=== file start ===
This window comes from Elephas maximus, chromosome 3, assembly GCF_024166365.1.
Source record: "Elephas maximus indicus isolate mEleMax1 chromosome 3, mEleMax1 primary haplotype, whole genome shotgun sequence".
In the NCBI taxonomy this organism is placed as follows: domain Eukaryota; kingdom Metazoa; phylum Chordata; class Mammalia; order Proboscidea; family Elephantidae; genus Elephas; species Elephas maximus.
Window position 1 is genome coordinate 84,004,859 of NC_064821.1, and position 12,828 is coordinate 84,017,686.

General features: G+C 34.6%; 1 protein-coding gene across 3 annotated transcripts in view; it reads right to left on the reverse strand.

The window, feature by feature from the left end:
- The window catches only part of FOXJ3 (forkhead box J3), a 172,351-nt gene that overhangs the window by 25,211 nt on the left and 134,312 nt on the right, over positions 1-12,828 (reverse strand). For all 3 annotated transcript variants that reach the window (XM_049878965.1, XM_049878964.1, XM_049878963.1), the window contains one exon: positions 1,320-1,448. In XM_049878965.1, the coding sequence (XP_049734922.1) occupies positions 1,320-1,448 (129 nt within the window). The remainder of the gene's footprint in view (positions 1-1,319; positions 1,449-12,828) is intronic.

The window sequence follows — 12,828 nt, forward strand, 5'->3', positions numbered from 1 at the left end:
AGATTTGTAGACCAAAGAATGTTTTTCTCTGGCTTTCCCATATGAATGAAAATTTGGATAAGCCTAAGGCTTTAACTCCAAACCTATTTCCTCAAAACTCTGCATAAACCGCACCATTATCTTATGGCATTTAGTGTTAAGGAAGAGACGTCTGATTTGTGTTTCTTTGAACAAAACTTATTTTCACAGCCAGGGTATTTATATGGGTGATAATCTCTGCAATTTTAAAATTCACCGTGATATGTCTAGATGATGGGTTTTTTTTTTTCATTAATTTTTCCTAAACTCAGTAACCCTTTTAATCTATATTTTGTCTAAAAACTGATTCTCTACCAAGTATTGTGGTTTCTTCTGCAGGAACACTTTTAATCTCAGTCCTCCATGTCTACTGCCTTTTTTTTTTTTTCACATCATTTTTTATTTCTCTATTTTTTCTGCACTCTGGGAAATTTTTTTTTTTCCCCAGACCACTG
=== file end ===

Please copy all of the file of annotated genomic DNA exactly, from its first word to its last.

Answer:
This window comes from Elephas maximus, chromosome 3, assembly GCF_024166365.1.
Source record: "Elephas maximus indicus isolate mEleMax1 chromosome 3, mEleMax1 primary haplotype, whole genome shotgun sequence".
In the NCBI taxonomy this organism is placed as follows: domain Eukaryota; kingdom Metazoa; phylum Chordata; class Mammalia; order Proboscidea; family Elephantidae; genus Elephas; species Elephas maximus.
Window position 1 is genome coordinate 84,004,859 of NC_064821.1, and position 12,828 is coordinate 84,017,686.

General features: G+C 34.6%; 1 protein-coding gene across 3 annotated transcripts in view; it reads right to left on the reverse strand.

The window, feature by feature from the left end:
- The window catches only part of FOXJ3 (forkhead box J3), a 172,351-nt gene that overhangs the window by 25,211 nt on the left and 134,312 nt on the right, over positions 1-12,828 (reverse strand). For all 3 annotated transcript variants that reach the window (XM_049878965.1, XM_049878964.1, XM_049878963.1), the window contains one exon: positions 1,320-1,448. In XM_049878965.1, the coding sequence (XP_049734922.1) occupies positions 1,320-1,448 (129 nt within the window). The remainder of the gene's footprint in view (positions 1-1,319; positions 1,449-12,828) is intronic.

The window sequence follows — 12,828 nt, forward strand, 5'->3', positions numbered from 1 at the left end:
AGATTTGTAGACCAAAGAATGTTTTTCTCTGGCTTTCCCATATGAATGAAAATTTGGATAAGCCTAAGGCTTTAACTCCAAACCTATTTCCTCAAAACTCTGCATAAACCGCACCATTATCTTATGGCATTTAGTGTTAAGGAAGAGACGTCTGATTTGTGTTTCTTTGAACAAAACTTATTTTCACAGCCAGGGTATTTATATGGGTGATAATCTCTGCAATTTTAAAATTCACCGTGATATGTCTAGATGATGGGTTTTTTTTTTTCATTAATTTTTCCTAAACTCAGTAACCCTTTTAATCTATATTTTGTCTAAAAACTGATTCTCTACCAAGTATTGTGGTTTCTTCTGCAGGAACACTTTTAATCTCAGTCCTCCATGTCTACTGCCTTTTTTTTTTTTTCACATCATTTTTTATTTCTCTATTTTTTCTGCACTCTGGGAAATTTTTTTTTTTCCCCAGACCACTG